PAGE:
Port City Brewing Toasts First Year in Business
Bill Butcher, president of Port City Brewing Company, showcases his latest beer “ONE” in Old Town, Alexandria during a pub crawl of local area restaurant and pubs
Many businesses never get off the ground, let alone survive 12 months. But Port City Brewing Company in Alexandria is not only surviving, but thriving. Founder Bill Butcher recently celebrated his first anniversary with a new beer and a pub crawl through Old Town and into DC.
“I don’t know that we could have done anything any differently to have had a more fabulous first year,” he said.
Butcher and his wife Karen invited a dozen well wishers and friends to join in celebrating a successful first year beginning at the brewery’s tasting room. It was a scene reminiscent of the grand opening two days before Super Bowl 2011, when 200 revelers filled the space.
A rented van then carried the group to Jackson 20 in Alexandria’s Hotel Monaco, Columbia Firehouse, Del Ray Pizzeria, Rustico and, in Washington, DC, Churchkey and Meridian Pint. Everywhere Butcher and his wife Karen warmly greeted neighborhood clientele, offering a limited-edition anniversary beer called simply ONE. It’s a Belgian imperial stout, dark, malty, and high octane, with dark chocolate and dried fruit notes infused with an orange zest flavor topped with an espresso-hued head. The new beer is rolling out in draft at local area establishments for the next few weeks until the kegs are spent, lead brewer Jonathon Reeves said.
“It is a strong beer at 9.2 percent ABV and is traditionally poured in smaller glassware, so people are hoping ONE will be around a bit longer as a result,” reports Butcher. But Port City brewed only 30 barrels so when it’s gone, it’s gone.
Port City, Old Town’s first brewery since the Robert Portner Brewing Company drained its brew kettle for the last time on Oct. 31, 1916, is doubling its current output with four more custom built fermentation vessels that will help boost output to 6,000 barrels in 2012, part of Butcher’s “quality-first” expansion plan. The brewery’s 20,000-square-foot building can ultimately house 19 fermenters “giving us the capacity over the next seven years to produce up to 25,000 barrels of beer annually,” said Butcher.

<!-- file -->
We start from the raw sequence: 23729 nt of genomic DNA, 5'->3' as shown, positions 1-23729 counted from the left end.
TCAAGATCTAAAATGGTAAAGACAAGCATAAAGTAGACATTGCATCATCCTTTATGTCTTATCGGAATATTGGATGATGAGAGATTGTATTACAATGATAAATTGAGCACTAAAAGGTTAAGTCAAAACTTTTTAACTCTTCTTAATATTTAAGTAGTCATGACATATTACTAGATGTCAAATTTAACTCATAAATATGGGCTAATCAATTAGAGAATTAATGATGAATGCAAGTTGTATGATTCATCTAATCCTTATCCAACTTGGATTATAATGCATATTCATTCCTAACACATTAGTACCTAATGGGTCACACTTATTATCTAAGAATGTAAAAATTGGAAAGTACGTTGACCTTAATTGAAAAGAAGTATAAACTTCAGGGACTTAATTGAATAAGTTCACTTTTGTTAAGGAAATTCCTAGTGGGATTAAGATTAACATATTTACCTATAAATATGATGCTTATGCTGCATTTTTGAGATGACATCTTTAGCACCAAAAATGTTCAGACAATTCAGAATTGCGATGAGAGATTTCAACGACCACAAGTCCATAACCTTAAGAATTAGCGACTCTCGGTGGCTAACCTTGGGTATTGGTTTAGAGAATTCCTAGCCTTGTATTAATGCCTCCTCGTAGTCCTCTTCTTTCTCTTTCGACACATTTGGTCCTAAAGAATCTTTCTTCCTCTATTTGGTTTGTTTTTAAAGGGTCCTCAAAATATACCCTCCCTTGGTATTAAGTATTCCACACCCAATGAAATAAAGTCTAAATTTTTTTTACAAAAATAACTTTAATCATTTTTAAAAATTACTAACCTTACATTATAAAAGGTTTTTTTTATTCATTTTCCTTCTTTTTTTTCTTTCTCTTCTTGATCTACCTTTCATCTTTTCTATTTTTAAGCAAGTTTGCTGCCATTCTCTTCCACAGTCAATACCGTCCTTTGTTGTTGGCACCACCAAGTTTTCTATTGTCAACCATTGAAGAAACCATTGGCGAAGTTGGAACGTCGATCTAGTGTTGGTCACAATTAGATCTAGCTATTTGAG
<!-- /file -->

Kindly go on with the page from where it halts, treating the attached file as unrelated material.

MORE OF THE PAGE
Port City has plenty of time to expand as they grow the business to reach that figure. “In 20 years I will be 65 and in good health, I hope and plan to be doing exactly what I am doing today but in a bigger way,” said Butcher. “These new tanks will enable us to keep up with demand in the market right now, focusing on growth of our distribution areas in Virginia, Washington, DC, Maryland and North Carolina.”
While many microbreweries tend to dabble in uncategorical kitchen-sink beers (Cherry banana saison, anyone? Chocolate chili bock?), Port City has stuck to a tried-and-true. beer lineup that currently includes: Essential Pale Ale, Optimal Wit, Port City Porter, and Monumental I.P.A.
Port City’s Porter is a style of dark ale that dates back to eighteenth-century London. George Washington enjoyed it (the general once owned a townhouse in Old Town and liked to bend an elbow at Gadsby’s Tavern). Given porter’s current popularity, 200 years hence our descendants will be probably sipping it as well.
Washington, who enlisted a Philadelphia brewer named Robert Hare to keep him supplied at Mount Vernon, would have enjoyed making the acquaintance of Port City lead brewer Jonathan Reeves. The porter Reeves has perfected is generating a consensus among connoisseurs that it’s one of the best around. Beer Advocate voted Port City Porter number 52 in its Top 100 New Beers of the Year, and The Washington Post featured it in a superb article, 40 Dishes Every Washingtonian Must Try, on Dec. 30, 2011.
“It’s our bestseller this year,” said Butcher. At 7.2 percent alcohol by volume, the porter draws its quality from the ingredients that Jonathan sources the world over, including “the most expensive malts in the world as its base,” he added.
Butcher, an Alexandria native whose family has lived in town for over 100 years, is generous in the credit he gives Reeves. “Our lead brewer has 17 years of brewing experience … he produces delicious, easy-to-drink, well-balanced beers that will enhance a meal or stand alone, while possessing a complexity that will hold the drinker’s interest and invite another sip,” Butcher said.
Butcher also credits world-class engineering with Port City’s success. The made-in-the-USA stainless steel brewing vessel tanks, welded to food-grade quality (including hinges), are intended for a long-distance run instead of the short tear afforded by the all-too-popular Chinese off-the-shelf tanks, according to Butcher.